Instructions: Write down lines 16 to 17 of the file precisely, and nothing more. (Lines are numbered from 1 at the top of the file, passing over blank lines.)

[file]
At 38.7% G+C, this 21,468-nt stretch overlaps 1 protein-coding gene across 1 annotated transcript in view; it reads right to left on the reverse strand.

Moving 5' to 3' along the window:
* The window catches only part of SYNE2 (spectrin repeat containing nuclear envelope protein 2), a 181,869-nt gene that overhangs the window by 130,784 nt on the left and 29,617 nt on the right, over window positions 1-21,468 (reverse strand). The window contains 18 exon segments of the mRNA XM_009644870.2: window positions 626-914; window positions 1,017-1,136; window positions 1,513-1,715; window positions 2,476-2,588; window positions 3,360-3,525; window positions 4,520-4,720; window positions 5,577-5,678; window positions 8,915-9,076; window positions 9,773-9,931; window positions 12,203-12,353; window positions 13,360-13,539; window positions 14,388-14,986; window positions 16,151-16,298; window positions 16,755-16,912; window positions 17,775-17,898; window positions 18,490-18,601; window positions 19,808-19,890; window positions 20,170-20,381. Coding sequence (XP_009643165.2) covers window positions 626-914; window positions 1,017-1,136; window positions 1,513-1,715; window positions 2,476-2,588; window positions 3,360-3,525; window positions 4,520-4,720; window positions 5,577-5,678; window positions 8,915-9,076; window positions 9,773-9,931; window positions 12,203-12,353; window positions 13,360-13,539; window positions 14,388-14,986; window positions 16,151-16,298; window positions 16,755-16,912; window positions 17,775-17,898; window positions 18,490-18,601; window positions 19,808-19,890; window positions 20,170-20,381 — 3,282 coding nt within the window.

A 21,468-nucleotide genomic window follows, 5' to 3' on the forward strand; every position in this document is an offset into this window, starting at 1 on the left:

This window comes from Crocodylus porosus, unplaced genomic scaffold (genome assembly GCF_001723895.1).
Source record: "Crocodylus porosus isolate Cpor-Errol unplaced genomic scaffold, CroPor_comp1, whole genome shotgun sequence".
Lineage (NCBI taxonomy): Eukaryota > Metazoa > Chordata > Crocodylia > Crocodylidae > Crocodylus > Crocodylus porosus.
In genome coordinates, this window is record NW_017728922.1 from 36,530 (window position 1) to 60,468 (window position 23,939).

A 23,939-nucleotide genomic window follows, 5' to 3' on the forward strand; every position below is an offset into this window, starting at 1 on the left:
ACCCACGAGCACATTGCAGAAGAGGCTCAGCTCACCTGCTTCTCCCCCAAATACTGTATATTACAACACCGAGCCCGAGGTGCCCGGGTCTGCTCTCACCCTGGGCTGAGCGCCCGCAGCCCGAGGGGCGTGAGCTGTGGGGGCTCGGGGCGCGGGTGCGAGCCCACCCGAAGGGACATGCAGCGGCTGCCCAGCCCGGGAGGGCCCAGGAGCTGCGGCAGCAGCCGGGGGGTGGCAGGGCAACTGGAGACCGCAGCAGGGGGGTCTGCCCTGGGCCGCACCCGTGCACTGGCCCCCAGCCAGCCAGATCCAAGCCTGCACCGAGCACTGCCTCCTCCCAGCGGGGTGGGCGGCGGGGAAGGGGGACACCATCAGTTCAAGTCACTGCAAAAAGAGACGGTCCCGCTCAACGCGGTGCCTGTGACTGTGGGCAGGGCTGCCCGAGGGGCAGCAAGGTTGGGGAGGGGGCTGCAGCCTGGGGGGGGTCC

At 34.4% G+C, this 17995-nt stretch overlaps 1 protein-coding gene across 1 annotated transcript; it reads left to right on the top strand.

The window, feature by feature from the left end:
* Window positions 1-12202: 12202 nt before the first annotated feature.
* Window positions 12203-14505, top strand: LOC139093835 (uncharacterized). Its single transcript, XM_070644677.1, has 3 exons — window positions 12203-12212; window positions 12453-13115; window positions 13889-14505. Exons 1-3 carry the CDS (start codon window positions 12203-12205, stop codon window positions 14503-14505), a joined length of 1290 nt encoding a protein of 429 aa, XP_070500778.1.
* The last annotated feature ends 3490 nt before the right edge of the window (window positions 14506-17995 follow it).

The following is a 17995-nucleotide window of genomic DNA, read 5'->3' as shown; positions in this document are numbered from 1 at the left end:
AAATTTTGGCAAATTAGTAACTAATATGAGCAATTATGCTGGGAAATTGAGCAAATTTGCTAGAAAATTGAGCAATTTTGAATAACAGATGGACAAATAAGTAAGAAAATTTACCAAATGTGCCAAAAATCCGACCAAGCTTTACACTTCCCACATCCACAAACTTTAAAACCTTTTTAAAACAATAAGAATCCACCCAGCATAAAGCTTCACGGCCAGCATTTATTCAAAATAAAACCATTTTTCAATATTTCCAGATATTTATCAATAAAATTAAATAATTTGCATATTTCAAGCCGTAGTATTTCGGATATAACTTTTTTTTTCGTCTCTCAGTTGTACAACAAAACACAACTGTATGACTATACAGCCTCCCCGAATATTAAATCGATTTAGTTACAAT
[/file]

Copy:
The following is a 17995-nucleotide window of genomic DNA, read 5'->3' as shown; positions in this document are numbered from 1 at the left end:
AAATTTTGGCAAATTAGTAACTAATATGAGCAATTATGCTGGGAAATTGAGCAAATTTGCTAGAAAATTGAGCAATTTTGAATAACAGATGGACAAATAAGTAAGAAAATTTACCAAATGTGCCAAAAATCCGACCAAGCTTTACACTTCCCACATCCACAAACTTTAAAACCTTTTTAAAACAATAAGAATCCACCCAGCATAAAGCTTCACGGCCAGCATTTATTCAAAATAAAACCATTTTTCAATATTTCCAGATATTTATCAATAAAATTAAATAATTTGCATATTTCAAGCCGTAGTATTTCGGATATAACTTTTTTTTTCGTCTCTCAGTTGTACAACAAAACACAACTGTATGACTATACAGCCTCCCCGAATATTAAATCGATTTAGTTACAAT